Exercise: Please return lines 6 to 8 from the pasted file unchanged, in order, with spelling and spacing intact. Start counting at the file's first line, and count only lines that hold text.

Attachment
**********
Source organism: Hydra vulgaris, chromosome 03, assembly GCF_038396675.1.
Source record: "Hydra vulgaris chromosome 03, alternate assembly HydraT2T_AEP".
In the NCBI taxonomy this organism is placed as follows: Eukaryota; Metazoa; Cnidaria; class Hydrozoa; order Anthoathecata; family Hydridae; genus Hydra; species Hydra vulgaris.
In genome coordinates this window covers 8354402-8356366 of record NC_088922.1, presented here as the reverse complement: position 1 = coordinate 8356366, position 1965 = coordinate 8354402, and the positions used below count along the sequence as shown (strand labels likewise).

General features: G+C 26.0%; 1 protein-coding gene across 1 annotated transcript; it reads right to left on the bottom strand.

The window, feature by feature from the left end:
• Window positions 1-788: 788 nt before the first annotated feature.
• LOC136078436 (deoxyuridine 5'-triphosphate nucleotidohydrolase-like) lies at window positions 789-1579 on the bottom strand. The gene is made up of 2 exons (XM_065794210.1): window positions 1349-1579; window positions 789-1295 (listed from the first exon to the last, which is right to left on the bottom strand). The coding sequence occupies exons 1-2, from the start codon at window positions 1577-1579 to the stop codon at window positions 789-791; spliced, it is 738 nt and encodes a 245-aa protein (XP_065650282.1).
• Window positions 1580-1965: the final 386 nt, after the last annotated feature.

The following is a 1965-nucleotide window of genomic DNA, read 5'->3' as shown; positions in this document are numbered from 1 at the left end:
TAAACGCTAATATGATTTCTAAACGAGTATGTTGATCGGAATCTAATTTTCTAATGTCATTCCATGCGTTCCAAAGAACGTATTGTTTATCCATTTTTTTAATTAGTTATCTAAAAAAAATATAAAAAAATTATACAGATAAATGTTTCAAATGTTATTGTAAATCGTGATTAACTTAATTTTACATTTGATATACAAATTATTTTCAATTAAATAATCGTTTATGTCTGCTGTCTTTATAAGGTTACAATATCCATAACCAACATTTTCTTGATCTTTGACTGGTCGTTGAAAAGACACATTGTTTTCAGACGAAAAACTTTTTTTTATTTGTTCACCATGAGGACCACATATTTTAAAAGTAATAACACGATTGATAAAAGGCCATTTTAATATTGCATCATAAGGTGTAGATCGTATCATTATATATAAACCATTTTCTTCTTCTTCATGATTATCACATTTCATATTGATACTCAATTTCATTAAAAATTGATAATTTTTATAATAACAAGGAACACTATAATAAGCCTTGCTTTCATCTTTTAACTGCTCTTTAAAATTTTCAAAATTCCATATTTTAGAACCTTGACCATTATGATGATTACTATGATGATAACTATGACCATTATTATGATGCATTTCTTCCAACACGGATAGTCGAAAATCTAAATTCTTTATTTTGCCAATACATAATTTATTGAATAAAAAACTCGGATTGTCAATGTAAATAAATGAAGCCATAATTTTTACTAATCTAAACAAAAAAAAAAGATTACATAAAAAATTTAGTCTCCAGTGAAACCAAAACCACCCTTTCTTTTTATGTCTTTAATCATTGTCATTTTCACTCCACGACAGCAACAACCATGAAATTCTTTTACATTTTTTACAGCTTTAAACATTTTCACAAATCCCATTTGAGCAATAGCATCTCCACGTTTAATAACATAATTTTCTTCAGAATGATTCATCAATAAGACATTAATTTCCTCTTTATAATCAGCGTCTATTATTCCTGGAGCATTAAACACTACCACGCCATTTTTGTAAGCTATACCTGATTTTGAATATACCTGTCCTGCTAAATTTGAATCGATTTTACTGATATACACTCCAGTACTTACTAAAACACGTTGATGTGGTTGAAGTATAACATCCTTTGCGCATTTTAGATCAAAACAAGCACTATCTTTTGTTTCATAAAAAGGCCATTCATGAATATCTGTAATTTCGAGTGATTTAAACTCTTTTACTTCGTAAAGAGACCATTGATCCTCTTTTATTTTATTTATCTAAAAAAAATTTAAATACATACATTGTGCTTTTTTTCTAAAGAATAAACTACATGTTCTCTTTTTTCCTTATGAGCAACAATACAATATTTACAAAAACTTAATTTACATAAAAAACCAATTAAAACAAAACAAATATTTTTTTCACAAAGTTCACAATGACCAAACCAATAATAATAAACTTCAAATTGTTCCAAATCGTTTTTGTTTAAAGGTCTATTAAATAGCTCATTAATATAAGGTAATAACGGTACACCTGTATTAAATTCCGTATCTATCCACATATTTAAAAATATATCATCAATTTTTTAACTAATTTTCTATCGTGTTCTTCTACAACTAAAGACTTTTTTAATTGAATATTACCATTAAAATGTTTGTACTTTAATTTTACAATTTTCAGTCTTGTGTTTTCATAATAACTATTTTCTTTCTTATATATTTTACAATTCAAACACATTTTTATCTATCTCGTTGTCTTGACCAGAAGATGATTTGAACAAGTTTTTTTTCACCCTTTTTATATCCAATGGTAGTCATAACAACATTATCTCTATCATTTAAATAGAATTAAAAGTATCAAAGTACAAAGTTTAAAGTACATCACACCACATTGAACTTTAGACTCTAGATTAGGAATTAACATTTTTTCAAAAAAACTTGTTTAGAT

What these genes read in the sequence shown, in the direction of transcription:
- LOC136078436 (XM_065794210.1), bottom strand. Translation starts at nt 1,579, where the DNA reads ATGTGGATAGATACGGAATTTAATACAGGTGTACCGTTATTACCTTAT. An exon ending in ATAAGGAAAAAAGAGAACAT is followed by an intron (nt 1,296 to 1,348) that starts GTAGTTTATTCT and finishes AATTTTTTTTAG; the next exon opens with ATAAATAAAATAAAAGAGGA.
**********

The window, feature by feature from the left end:
• Window positions 1-788: 788 nt before the first annotated feature.
• LOC136078436 (deoxyuridine 5'-triphosphate nucleotidohydrolase-like) lies at window positions 789-1579 on the bottom strand. The gene is made up of 2 exons (XM_065794210.1): window positions 1349-1579; window positions 789-1295 (listed from the first exon to the last, which is right to left on the bottom strand). The coding sequence occupies exons 1-2, from the start codon at window positions 1577-1579 to the stop codon at window positions 789-791; spliced, it is 738 nt and encodes a 245-aa protein (XP_065650282.1).